In recent decades we have created a much more global food market allowing supermarkets to stock exotic foods from all over the world, 365 days a year. While this is fabulous from a consumer choice point of view, we are missing out on the best produce, spending more money than we need to, and failing to get all the health benefits by overlooking seasonality.
Call me romantic, but I’ve rather fallen in love with the ebb and flow of British produce. At our restaurant Kindling, our self-imposed restriction of buying local has become a catalyst for menu development. It has initiated dish changes, inspired new combinations and driven us to learn more about preserving things so we can use them later in the year. When we started the restaurant, we really wanted to live by seasonality and local produce, and we have found it both liberating and exciting. You could too.
When you choose ingredients that are naturally in season, you will get fresher, sweeter produce that tastes better. The joy of something perfectly ripe is that very little needs to be done to it to make it taste amazing. Nothing compares to the taste of tomatoes grown outdoors and ripened in the late August sunshine. Fragrant, sweet and juicy, these tomatoes taste of tomato and need nothing more than some salt and pepper to sing on the plate – a far cry from the red bullets that are imported in December.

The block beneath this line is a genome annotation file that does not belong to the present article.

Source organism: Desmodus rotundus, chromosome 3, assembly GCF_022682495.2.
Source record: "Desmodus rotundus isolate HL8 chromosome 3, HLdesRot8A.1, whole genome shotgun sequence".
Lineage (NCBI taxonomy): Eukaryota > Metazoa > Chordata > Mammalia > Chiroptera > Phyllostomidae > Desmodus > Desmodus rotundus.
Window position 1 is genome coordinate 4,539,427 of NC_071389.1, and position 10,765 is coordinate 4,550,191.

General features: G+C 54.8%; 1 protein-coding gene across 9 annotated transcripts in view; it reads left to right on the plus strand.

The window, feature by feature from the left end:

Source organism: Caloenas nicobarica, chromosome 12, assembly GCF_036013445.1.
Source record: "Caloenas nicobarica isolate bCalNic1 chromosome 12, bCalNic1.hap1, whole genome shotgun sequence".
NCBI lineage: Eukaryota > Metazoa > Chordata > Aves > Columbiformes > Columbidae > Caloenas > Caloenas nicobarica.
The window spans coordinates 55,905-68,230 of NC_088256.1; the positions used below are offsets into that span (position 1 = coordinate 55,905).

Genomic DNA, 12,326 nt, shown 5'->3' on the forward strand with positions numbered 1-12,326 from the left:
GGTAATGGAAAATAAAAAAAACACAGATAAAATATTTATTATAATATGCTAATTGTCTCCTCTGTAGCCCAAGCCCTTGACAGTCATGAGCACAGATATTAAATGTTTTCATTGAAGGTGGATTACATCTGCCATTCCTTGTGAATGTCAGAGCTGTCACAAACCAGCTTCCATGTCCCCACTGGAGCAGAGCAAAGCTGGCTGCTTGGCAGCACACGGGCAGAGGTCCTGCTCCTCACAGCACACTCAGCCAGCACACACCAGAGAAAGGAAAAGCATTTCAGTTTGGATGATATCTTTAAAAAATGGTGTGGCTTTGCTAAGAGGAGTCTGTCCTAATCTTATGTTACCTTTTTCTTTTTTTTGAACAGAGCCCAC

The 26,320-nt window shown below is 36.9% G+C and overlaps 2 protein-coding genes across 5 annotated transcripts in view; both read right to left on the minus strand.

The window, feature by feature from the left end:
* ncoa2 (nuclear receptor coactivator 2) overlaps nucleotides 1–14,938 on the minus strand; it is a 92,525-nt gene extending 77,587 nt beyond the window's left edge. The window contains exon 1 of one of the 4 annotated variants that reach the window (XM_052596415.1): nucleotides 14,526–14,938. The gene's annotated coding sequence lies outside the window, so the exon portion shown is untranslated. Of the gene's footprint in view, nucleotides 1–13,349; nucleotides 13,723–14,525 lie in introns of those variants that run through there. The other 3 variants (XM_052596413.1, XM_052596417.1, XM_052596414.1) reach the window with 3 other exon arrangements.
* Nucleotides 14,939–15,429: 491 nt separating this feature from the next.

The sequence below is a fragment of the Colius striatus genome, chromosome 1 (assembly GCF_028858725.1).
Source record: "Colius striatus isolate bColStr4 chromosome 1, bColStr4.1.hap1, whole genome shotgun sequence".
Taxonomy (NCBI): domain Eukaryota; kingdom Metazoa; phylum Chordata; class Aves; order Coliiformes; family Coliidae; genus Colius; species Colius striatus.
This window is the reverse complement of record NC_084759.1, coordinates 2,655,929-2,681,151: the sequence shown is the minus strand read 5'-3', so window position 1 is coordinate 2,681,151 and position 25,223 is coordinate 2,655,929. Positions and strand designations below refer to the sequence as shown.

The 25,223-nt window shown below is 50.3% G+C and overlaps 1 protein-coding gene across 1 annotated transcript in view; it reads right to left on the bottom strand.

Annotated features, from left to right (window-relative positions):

Imported produce is generally picked well before it is ripe to make it easier to transport. This is why the avocadoes we buy in the UK will never taste like the ones in Mexico! Imported food is kept refrigerated for long periods of time and doesn’t develop the same levels of nutrients as food that is allowed to ripen in situ. Seasonal food has a higher nutritional value because it is consumed riper and closer to the time of harvest, while food that is transported and stored for long periods rapidly loses antioxidants such as vitamin C, diminishing its health benefits.